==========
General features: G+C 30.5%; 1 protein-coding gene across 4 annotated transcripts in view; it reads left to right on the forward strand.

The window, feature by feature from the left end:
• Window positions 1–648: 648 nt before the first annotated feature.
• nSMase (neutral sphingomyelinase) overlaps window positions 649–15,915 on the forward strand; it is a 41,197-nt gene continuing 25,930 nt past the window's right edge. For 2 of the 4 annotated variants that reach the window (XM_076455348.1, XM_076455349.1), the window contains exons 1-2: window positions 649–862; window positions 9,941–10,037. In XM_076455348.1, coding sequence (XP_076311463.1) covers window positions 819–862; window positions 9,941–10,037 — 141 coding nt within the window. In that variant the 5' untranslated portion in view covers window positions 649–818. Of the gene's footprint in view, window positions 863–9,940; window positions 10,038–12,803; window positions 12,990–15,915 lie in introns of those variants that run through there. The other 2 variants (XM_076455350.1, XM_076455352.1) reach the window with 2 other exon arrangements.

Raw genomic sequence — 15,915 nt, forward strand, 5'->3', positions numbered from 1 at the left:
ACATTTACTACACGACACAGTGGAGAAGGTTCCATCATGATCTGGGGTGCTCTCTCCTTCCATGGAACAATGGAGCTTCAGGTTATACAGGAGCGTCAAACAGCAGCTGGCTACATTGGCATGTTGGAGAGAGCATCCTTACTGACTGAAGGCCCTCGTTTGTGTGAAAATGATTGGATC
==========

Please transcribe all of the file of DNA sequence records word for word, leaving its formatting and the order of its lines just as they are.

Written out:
General features: G+C 30.5%; 1 protein-coding gene across 4 annotated transcripts in view; it reads left to right on the forward strand.

The window, feature by feature from the left end:
• Window positions 1–648: 648 nt before the first annotated feature.
• nSMase (neutral sphingomyelinase) overlaps window positions 649–15,915 on the forward strand; it is a 41,197-nt gene continuing 25,930 nt past the window's right edge. For 2 of the 4 annotated variants that reach the window (XM_076455348.1, XM_076455349.1), the window contains exons 1-2: window positions 649–862; window positions 9,941–10,037. In XM_076455348.1, coding sequence (XP_076311463.1) covers window positions 819–862; window positions 9,941–10,037 — 141 coding nt within the window. In that variant the 5' untranslated portion in view covers window positions 649–818. Of the gene's footprint in view, window positions 863–9,940; window positions 10,038–12,803; window positions 12,990–15,915 lie in introns of those variants that run through there. The other 2 variants (XM_076455350.1, XM_076455352.1) reach the window with 2 other exon arrangements.

Raw genomic sequence — 15,915 nt, forward strand, 5'->3', positions numbered from 1 at the left:
ACATTTACTACACGACACAGTGGAGAAGGTTCCATCATGATCTGGGGTGCTCTCTCCTTCCATGGAACAATGGAGCTTCAGGTTATACAGGAGCGTCAAACAGCAGCTGGCTACATTGGCATGTTGGAGAGAGCATCCTTACTGACTGAAGGCCCTCGTTTGTGTGAAAATGATTGGATC